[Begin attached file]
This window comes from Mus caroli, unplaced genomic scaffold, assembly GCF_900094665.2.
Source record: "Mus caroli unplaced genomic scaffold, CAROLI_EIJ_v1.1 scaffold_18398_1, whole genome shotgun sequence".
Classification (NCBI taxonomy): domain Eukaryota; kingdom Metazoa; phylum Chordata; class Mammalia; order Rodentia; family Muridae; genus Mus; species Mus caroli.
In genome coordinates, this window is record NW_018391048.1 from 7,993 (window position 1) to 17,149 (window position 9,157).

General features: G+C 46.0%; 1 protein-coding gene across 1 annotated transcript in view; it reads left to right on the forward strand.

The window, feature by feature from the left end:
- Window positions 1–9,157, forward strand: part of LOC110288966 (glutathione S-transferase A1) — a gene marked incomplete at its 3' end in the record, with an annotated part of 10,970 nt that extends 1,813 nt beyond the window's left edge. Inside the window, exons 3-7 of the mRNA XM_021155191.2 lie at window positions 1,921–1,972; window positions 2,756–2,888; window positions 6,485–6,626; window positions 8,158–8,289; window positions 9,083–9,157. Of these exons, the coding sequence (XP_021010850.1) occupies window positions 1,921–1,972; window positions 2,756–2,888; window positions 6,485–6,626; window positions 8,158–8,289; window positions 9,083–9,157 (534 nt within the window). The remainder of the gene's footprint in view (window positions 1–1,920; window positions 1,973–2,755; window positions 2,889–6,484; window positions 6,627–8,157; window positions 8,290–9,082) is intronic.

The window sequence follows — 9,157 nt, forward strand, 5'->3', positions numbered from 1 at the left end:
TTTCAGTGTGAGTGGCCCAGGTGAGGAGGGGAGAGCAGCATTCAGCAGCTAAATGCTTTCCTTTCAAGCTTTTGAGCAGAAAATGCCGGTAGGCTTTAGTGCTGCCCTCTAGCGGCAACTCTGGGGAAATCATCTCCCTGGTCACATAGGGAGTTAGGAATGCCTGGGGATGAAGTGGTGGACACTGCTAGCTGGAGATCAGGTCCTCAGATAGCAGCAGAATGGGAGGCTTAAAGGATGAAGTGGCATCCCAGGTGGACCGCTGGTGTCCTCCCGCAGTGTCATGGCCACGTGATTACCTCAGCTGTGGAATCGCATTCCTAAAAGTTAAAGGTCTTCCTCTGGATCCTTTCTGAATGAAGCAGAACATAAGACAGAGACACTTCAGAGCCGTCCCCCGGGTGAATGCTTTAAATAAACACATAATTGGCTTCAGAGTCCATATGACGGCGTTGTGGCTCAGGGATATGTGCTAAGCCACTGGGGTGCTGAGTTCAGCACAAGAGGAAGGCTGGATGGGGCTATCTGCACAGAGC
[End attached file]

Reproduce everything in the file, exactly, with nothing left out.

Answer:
This window comes from Mus caroli, unplaced genomic scaffold, assembly GCF_900094665.2.
Source record: "Mus caroli unplaced genomic scaffold, CAROLI_EIJ_v1.1 scaffold_18398_1, whole genome shotgun sequence".
Classification (NCBI taxonomy): domain Eukaryota; kingdom Metazoa; phylum Chordata; class Mammalia; order Rodentia; family Muridae; genus Mus; species Mus caroli.
In genome coordinates, this window is record NW_018391048.1 from 7,993 (window position 1) to 17,149 (window position 9,157).

General features: G+C 46.0%; 1 protein-coding gene across 1 annotated transcript in view; it reads left to right on the forward strand.

The window, feature by feature from the left end:
- Window positions 1–9,157, forward strand: part of LOC110288966 (glutathione S-transferase A1) — a gene marked incomplete at its 3' end in the record, with an annotated part of 10,970 nt that extends 1,813 nt beyond the window's left edge. Inside the window, exons 3-7 of the mRNA XM_021155191.2 lie at window positions 1,921–1,972; window positions 2,756–2,888; window positions 6,485–6,626; window positions 8,158–8,289; window positions 9,083–9,157. Of these exons, the coding sequence (XP_021010850.1) occupies window positions 1,921–1,972; window positions 2,756–2,888; window positions 6,485–6,626; window positions 8,158–8,289; window positions 9,083–9,157 (534 nt within the window). The remainder of the gene's footprint in view (window positions 1–1,920; window positions 1,973–2,755; window positions 2,889–6,484; window positions 6,627–8,157; window positions 8,290–9,082) is intronic.

The window sequence follows — 9,157 nt, forward strand, 5'->3', positions numbered from 1 at the left end:
TTTCAGTGTGAGTGGCCCAGGTGAGGAGGGGAGAGCAGCATTCAGCAGCTAAATGCTTTCCTTTCAAGCTTTTGAGCAGAAAATGCCGGTAGGCTTTAGTGCTGCCCTCTAGCGGCAACTCTGGGGAAATCATCTCCCTGGTCACATAGGGAGTTAGGAATGCCTGGGGATGAAGTGGTGGACACTGCTAGCTGGAGATCAGGTCCTCAGATAGCAGCAGAATGGGAGGCTTAAAGGATGAAGTGGCATCCCAGGTGGACCGCTGGTGTCCTCCCGCAGTGTCATGGCCACGTGATTACCTCAGCTGTGGAATCGCATTCCTAAAAGTTAAAGGTCTTCCTCTGGATCCTTTCTGAATGAAGCAGAACATAAGACAGAGACACTTCAGAGCCGTCCCCCGGGTGAATGCTTTAAATAAACACATAATTGGCTTCAGAGTCCATATGACGGCGTTGTGGCTCAGGGATATGTGCTAAGCCACTGGGGTGCTGAGTTCAGCACAAGAGGAAGGCTGGATGGGGCTATCTGCACAGAGC